July 3, 2022
BOL News | https://bit.ly/3yJaED4
Just days after banning wheat exports, India decided to limit the selling of sugar on overseas markets.
The Indian government announced on Wednesday that it would restrict sugar exports to 10 million tonnes during the marketing season, which runs through September, in order to control prices. Additionally, sellers are urged to request “special approval” from the relevant authorities before to exporting any sugar between June 1 and October 31.
The greatest producer of sugar in the world, India is also the second-largest exporter after Brazil. After experiencing “record rise in exports” both last year and this season, the Narendra Modi administration claimed it was necessary to take action in order to maintain sugar stockpiles in the nation.
The decision to restrict exports was made at a time when annual retail inflation in the third-largest economy in Asia reached 7.8 percent in April, the highest level in almost eight years. As major producers reduce agricultural exports, it is also another indicator of increased food protectionism around the world. This adds to the supply shock brought on by Russia’s invasion of Ukraine in February. Together, Russia and Ukraine export wheat at a rate of roughly 30%.
Indian sugar mills have so far agreed to contracts for shipments of around 9 million tonnes for the current marketing year, which runs from October 2021 to September 2022. According to government statistics, the nation exported 7 million tonnes of the sweetener during the previous calendar year, which was the most in recent memory.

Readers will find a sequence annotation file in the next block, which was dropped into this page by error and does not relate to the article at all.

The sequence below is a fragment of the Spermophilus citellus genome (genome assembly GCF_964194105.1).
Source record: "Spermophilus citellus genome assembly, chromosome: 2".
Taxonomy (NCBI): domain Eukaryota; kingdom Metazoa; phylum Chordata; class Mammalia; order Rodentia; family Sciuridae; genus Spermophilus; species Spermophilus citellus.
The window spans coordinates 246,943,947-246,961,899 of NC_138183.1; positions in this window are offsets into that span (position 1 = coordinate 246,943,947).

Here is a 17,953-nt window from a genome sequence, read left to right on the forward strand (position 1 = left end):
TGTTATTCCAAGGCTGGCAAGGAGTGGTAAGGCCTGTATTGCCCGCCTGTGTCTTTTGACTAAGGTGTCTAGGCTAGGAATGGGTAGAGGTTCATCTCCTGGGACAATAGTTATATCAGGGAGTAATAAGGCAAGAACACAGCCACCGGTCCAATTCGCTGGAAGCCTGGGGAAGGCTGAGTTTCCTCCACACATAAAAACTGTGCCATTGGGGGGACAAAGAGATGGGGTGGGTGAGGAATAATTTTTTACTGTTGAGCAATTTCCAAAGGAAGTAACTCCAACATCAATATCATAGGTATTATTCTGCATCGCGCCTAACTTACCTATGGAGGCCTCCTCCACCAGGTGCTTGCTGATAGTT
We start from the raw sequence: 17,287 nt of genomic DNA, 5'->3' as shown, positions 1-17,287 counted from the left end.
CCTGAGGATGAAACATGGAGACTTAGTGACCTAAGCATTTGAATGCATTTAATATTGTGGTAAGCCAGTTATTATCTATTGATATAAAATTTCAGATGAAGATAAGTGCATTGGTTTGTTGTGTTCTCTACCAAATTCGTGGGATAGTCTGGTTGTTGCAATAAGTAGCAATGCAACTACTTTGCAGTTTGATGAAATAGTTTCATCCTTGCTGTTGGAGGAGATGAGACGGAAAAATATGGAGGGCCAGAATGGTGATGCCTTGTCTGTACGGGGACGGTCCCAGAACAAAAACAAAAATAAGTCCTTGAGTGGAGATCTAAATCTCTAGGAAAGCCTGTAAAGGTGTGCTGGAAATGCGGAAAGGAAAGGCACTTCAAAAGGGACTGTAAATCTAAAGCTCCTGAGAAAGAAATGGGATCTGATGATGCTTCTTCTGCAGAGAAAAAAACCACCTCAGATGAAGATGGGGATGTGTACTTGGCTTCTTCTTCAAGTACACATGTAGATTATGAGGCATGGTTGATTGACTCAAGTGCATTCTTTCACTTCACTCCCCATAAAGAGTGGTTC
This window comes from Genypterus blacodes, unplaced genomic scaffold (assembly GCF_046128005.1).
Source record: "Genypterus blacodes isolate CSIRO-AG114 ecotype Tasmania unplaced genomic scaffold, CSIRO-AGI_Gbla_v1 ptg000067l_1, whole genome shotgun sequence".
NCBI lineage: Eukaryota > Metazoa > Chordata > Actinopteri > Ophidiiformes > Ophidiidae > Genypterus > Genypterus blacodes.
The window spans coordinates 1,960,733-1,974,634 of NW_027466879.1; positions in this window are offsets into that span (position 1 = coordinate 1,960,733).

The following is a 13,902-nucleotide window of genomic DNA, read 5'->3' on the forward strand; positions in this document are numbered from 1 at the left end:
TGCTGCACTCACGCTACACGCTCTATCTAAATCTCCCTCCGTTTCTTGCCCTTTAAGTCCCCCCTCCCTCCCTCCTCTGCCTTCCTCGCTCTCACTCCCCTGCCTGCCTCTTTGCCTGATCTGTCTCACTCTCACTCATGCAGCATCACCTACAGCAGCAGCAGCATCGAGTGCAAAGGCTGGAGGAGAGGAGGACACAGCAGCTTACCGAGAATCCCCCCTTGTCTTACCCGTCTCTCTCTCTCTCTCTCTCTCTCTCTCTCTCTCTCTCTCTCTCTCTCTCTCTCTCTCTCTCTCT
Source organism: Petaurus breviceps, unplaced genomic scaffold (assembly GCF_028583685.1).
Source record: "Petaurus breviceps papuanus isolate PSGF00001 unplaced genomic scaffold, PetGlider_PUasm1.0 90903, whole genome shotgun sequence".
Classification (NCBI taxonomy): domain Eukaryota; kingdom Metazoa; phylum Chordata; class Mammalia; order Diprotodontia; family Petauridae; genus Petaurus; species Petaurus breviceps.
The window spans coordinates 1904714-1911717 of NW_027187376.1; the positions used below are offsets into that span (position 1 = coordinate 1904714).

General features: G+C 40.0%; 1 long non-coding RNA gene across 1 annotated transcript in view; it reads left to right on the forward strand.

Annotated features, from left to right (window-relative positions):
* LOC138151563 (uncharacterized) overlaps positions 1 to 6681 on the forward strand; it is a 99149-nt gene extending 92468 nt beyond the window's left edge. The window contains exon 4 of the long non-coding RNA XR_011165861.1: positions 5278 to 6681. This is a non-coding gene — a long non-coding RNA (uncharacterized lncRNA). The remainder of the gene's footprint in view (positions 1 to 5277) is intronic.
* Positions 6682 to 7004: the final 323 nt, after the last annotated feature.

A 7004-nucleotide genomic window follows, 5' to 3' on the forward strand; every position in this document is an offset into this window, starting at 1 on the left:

On Wednesday in London, white sugar futures were trading 1% higher at $556.50 a metric tonne. They are around 26 percent higher than they were at this time last year and have increased by 13 percent since the beginning of January.
According to the World Bank, the invasion of Ukraine by Russia has caused a historic shock to the commodity markets that will keep prices high through the end of 2024. According to the report, a 40 percent increase in the price of wheat will cause food costs to climb by 22.9 percent this year.
The government’s priority, according to Malaysia, is its own citizens, thus earlier this week it attempted to impose restrictions on the export of chicken to its neighbours. And only a few days prior, India had halted wheat exports due to life-threatening heat waves that were hampering production and driving local prices to all-time highs. Despite being the world’s second-largest producer of wheat behind China, the nation does not export much of the grain.
India’s minister of commerce, Piyush Goyal, stated on Tuesday at the World Economic Forum in Davos that “our export restrictions should not disrupt global markets.”
We still permit exports to our neighbours and vulnerable nations, he continued.
India’s limits, in spite of these guarantees, highlight how precarious the world food situation is. Global purchasers hoped that Indian wheat exports would help close the gap left by the European war, which has impeded essential export shipments of agricultural products.
Last week, there was some positive news, though. Indonesia said that it would end an April-enacted restriction on the export of palm oil. The substance is widely used as cooking oil and in various foods, and the nation in Southeast Asia is the world’s largest producer.